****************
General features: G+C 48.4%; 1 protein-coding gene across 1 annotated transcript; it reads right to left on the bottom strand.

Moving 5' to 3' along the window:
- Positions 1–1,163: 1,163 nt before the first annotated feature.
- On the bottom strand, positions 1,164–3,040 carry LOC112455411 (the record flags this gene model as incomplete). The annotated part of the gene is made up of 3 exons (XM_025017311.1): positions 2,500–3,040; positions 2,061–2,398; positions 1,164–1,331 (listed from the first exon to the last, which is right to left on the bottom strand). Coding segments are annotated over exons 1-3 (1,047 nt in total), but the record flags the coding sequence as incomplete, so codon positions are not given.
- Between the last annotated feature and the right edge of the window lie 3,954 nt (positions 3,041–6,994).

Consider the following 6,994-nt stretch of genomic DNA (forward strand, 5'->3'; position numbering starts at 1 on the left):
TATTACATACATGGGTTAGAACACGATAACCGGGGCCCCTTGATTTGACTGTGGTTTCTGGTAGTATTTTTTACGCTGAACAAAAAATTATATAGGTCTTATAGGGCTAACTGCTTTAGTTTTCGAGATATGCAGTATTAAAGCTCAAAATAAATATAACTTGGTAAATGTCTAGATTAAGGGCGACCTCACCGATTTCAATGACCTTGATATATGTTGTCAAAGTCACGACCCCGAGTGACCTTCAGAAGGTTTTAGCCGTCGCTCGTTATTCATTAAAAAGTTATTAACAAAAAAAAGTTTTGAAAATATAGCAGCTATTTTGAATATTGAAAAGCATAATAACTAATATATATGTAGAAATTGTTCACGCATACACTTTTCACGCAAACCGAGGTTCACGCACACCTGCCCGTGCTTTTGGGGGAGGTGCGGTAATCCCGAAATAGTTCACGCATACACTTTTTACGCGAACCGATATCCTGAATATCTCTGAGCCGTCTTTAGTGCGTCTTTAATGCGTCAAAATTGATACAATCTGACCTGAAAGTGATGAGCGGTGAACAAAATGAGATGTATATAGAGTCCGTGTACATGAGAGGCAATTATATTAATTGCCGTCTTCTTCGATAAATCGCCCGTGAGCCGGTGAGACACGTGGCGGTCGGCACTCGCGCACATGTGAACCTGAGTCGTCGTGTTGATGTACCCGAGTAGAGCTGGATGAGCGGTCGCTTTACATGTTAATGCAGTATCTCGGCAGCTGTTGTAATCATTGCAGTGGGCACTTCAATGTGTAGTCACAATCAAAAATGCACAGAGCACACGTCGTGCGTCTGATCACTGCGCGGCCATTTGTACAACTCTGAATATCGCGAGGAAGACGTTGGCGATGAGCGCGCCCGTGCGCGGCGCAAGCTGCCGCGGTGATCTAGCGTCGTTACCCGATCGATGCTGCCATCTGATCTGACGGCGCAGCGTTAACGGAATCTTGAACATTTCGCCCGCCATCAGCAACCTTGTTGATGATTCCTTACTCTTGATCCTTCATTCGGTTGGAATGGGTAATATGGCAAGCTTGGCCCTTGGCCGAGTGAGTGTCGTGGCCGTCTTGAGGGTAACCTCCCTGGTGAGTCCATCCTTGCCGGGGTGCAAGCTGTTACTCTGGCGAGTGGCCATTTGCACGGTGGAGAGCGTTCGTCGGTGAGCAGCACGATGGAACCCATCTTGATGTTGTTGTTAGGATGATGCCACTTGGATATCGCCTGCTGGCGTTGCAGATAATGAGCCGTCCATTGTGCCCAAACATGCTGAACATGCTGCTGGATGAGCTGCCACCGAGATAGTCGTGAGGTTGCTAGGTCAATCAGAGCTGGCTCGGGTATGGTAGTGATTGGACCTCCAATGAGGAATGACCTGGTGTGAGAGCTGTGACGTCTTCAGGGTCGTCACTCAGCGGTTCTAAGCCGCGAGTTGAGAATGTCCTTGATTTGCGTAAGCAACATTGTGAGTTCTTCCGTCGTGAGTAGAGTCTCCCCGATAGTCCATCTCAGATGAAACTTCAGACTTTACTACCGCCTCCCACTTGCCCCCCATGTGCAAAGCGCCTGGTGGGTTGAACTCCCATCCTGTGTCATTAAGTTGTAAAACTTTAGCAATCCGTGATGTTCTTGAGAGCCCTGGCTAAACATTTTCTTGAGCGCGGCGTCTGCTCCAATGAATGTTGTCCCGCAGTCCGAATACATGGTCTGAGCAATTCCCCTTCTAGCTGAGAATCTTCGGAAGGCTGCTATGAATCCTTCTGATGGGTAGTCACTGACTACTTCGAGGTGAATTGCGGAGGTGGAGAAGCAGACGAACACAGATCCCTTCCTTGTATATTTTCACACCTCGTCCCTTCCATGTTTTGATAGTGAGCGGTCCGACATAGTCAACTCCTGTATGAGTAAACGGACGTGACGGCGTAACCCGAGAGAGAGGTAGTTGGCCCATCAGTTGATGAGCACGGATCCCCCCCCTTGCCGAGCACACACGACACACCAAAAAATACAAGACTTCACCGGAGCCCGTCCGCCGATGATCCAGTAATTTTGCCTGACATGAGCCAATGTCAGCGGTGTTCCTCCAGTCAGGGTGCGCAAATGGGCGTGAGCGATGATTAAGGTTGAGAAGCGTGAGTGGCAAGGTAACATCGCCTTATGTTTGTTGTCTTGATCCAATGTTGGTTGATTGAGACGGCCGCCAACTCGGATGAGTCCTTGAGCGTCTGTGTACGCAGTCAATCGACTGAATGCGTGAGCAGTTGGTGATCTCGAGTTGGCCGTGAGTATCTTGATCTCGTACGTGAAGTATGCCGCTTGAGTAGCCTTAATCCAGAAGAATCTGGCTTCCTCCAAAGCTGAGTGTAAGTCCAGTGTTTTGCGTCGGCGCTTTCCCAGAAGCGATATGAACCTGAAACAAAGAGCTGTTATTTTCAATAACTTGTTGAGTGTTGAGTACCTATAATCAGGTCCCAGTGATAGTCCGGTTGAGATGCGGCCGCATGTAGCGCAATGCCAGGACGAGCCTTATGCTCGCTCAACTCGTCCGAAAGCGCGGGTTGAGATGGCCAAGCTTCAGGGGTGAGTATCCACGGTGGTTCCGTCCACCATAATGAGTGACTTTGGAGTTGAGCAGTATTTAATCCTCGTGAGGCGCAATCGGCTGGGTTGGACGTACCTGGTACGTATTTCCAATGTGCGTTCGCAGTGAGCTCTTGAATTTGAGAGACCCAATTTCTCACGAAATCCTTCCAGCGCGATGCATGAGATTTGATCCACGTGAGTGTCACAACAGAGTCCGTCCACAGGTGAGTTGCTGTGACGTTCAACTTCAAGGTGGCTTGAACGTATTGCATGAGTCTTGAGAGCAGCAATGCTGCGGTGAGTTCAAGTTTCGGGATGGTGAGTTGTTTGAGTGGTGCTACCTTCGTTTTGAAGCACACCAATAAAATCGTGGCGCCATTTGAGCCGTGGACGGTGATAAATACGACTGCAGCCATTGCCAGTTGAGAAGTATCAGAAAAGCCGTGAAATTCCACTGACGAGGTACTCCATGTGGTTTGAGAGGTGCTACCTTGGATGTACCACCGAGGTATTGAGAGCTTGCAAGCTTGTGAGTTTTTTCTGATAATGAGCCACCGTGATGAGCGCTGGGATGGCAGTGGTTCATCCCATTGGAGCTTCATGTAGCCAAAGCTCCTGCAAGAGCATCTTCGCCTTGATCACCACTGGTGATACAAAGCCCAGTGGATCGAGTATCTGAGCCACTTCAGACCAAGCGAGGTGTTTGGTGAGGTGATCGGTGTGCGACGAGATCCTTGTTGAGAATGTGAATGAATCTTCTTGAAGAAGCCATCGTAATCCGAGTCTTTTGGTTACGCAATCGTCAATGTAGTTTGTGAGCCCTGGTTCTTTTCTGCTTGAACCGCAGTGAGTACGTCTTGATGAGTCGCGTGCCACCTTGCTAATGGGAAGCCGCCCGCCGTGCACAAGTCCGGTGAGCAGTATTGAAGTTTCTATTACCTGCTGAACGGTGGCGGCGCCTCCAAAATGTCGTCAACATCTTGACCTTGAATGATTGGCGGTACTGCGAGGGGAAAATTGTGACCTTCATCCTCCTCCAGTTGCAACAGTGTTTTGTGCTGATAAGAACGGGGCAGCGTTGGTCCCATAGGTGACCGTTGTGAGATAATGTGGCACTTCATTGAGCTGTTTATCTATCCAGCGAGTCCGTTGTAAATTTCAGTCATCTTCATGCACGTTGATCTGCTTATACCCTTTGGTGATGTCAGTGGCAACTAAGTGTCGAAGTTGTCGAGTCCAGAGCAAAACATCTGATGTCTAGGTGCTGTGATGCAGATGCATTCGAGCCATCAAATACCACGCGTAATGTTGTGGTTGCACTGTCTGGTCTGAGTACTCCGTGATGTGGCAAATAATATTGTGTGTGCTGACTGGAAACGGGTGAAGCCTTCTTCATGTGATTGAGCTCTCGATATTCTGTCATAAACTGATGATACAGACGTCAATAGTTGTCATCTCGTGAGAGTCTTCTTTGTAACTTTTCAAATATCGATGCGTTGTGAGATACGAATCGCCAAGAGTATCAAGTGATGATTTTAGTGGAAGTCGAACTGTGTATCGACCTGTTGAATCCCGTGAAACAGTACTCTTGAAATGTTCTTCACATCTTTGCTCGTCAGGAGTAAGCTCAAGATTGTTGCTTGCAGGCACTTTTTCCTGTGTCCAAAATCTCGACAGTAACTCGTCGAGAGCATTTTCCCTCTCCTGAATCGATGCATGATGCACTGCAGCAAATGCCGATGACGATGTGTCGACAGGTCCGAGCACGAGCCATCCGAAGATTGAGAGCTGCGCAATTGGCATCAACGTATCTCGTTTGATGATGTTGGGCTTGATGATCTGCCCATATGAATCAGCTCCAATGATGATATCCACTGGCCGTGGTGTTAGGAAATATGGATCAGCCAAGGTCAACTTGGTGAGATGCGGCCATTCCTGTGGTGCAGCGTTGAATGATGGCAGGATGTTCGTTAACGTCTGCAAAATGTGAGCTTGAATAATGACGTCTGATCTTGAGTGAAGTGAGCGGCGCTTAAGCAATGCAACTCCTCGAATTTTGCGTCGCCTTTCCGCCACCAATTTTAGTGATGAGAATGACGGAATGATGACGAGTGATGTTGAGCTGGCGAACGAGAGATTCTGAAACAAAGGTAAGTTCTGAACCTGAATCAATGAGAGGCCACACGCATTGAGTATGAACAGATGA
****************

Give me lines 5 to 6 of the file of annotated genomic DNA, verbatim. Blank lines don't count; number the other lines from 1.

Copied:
- Between the last annotated feature and the right edge of the window lie 3,954 nt (positions 3,041–6,994).

Consider the following 6,994-nt stretch of genomic DNA (forward strand, 5'->3'; position numbering starts at 1 on the left):